As we move beyond HTTP/2, the future of web protocols holds many exciting possibilities. While HTTP/2 has significantly enhanced the way we experience the web, there's always room for innovation and improvement. One promising candidate on the horizon is HTTP/3, which builds upon the foundation laid by its predecessor but introduces new features to further enhance performance and security. 

HTTP/3 is based on QUIC (Quick UDP Internet Connections), a transport layer network protocol developed by Google. Unlike previous HTTP versions reliant on TCP (Transmission Control Protocol), HTTP/3 leverages the speed and reliability of UDP (User Datagram Protocol). This shift aims to reduce latency and improve connection speed, making the web even faster and more responsive. 

Additionally, HTTP/3 brings several key benefits. For instance, it supports 0-RTT (Zero Round-Trip Time) resumption, allowing for almost instantaneous connection setups. This is particularly advantageous for environments requiring rapid load times and seamless user experiences. Moreover, the integration of enhanced security features ensures that user data remains protected, addressing some of the vulnerabilities present in earlier protocols. 

While the transition to HTTP/3 is still in its early stages, the potential it holds is undeniable. It promises to further streamline web interactions, providing a smoother, more efficient browsing experience. As developers and web platforms start adopting HTTP/3, we can expect a gradual but impactful transformation in how we navigate and consume content online. 

Looking even further ahead, the landscape of web protocols continues to evolve. Researchers and engineers are constantly exploring new technologies and methodologies to push the boundaries of what's possible. From advanced encryption techniques to innovative data transmission methods, the future of web protocols is poised to bring unprecedented advancements.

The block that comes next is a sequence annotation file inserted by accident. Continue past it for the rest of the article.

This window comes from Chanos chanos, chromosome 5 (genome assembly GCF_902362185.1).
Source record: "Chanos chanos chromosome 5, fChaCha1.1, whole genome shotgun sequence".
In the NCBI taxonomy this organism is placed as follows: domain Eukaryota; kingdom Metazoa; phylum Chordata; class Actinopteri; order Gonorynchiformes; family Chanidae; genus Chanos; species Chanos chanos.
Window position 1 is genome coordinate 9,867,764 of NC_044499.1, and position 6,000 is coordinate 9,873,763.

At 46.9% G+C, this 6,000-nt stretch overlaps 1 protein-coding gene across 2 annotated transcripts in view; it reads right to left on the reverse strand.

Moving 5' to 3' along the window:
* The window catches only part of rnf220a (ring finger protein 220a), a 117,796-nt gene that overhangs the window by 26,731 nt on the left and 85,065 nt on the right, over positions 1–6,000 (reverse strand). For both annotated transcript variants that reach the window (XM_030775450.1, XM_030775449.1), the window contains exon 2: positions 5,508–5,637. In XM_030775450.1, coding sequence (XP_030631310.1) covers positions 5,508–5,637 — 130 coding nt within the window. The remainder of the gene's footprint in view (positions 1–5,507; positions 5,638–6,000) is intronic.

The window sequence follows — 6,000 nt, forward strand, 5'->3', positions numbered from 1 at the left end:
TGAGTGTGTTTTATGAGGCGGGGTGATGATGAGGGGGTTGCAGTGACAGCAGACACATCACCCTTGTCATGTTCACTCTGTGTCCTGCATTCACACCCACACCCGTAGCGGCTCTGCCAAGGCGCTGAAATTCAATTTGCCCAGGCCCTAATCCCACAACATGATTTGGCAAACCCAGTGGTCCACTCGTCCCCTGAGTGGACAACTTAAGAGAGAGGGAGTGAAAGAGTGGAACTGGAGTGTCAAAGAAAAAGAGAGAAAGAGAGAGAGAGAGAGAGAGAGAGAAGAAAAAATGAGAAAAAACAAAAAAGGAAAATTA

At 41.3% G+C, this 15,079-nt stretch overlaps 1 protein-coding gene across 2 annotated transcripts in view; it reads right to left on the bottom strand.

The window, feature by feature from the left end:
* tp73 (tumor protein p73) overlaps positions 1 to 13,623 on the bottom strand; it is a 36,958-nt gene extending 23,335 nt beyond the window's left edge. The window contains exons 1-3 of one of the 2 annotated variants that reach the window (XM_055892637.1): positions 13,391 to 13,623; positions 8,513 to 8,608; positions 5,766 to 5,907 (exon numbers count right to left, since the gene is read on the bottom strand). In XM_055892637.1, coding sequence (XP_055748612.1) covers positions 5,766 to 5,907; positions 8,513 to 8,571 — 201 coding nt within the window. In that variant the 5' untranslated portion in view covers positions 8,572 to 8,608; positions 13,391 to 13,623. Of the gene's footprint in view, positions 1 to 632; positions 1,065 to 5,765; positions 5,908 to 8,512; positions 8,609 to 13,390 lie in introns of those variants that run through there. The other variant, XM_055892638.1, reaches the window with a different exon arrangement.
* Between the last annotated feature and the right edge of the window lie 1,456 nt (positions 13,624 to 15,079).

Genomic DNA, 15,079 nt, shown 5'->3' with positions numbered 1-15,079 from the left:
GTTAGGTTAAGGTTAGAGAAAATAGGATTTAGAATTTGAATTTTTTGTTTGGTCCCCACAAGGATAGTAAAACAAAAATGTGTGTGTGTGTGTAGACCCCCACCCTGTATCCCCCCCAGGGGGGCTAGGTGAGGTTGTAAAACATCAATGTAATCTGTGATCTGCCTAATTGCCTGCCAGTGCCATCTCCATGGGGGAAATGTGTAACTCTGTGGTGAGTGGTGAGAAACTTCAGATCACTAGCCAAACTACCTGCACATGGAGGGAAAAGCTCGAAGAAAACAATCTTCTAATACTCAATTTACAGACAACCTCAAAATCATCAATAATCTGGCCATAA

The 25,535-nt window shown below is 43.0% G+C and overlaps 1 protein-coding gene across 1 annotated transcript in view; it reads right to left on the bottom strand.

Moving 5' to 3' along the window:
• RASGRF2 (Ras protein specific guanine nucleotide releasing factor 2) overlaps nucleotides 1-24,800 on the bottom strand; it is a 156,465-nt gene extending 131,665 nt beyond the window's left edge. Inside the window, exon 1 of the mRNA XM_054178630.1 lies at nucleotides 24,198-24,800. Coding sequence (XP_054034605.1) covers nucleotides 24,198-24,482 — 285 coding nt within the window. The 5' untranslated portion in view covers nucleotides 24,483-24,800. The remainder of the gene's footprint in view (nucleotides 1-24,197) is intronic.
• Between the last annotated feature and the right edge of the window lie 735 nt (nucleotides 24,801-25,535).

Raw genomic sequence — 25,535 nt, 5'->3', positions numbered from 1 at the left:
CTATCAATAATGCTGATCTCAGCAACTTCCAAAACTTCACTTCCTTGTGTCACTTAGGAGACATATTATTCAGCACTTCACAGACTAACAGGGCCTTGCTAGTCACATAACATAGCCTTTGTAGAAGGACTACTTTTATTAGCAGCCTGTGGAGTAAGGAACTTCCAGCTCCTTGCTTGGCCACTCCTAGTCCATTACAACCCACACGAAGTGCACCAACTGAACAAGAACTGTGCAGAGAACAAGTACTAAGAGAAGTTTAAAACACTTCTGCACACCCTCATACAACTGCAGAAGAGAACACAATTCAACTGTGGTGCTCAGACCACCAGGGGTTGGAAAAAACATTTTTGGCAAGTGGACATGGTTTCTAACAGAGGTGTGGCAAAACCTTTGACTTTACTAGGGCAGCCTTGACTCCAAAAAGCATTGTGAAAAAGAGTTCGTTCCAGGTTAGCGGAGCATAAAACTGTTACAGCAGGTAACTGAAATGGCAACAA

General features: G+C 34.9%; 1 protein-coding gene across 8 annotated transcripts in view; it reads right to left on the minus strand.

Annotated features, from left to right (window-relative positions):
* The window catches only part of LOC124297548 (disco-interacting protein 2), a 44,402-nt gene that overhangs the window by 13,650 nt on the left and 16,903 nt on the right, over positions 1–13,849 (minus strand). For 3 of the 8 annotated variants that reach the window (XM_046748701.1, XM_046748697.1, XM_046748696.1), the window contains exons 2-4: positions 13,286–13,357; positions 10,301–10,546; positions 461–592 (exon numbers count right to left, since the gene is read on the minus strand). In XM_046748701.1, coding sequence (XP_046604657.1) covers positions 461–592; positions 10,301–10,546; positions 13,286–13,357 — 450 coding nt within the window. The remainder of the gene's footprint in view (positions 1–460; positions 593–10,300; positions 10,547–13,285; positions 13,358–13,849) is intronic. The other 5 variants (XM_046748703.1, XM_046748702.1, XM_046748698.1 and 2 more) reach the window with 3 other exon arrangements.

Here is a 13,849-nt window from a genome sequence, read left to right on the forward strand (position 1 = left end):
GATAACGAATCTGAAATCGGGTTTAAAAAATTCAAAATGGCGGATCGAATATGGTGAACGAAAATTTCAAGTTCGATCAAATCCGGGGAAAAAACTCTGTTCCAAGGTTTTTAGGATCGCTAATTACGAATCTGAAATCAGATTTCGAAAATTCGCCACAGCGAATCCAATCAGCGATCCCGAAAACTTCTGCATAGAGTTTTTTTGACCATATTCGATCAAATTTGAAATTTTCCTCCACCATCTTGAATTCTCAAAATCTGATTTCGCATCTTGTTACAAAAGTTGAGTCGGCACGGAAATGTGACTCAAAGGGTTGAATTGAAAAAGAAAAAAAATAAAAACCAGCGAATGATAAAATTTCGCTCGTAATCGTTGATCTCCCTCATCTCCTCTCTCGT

In conclusion, while HTTP/2 has brought about significant improvements in web performance and efficiency, the journey doesn't end here. The advent of HTTP/3 and other emerging technologies signals a bright future for the internet, where faster, safer, and more reliable browsing experiences become the norm. Stay tuned, as the web continues to evolve at a rapid pace, driven by relentless innovation and a commitment to excellence. 

How an IT Company Can Help Businesses With HTTP/2

Implementing HTTP/2 can be a game-changer for your business's digital presence, and IT companies play a crucial role in this transformation. By optimizing infrastructure, these experts ensure a seamless shift from HTTP/1.1 to HTTP/2, making the most of new features like multiplexing, header compression, and server push. 

Firstly, an IT company can perform a comprehensive audit of your current web infrastructure. They will identify potential bottlenecks and areas that can be improved when transitioning to HTTP/2. This audit helps to develop a tailored plan that addresses the unique needs of your business. 

Next, they assist in configuring your web servers and CDNs (Content Delivery Networks) to support HTTP/2. Most modern web servers and CDNs like Akamai, Microsoft Azure, Cloudflare, AWS CloudFront, and Fastly are HTTP/2 compatible, ensuring smooth integration. 

IT experts also manage the migration process to minimize downtime and ensure that all elements on your website are optimized for HTTP/2. This includes refining the use of features such as HPACK header compression, which reduces the overhead and accelerates the data transmission. 

Additionally, they can provide ongoing support and monitoring to ensure that your website continues to perform optimally. This includes implementing security measures inherent in HTTP/2, which enhance the overall security of your web applications. 

By leveraging the expertise of an IT company, your business can reap the benefits of HTTP/2 more effectively, leading to improved web performance, optimized resource use, reduced browsing latency, and enhanced security. The result is a faster, more reliable user experience that can significantly boost your site's SEO performance and user satisfaction.

Next steps

With the rollout of HTTP2 later this year, your web servers should be prepared to accept the new protocol and whilst there will be a period where HTTP and HTTP2 will both be supported it’s best to consult with your IT specialists to ensure your web servers are swiftly prepared to accept the new protocol.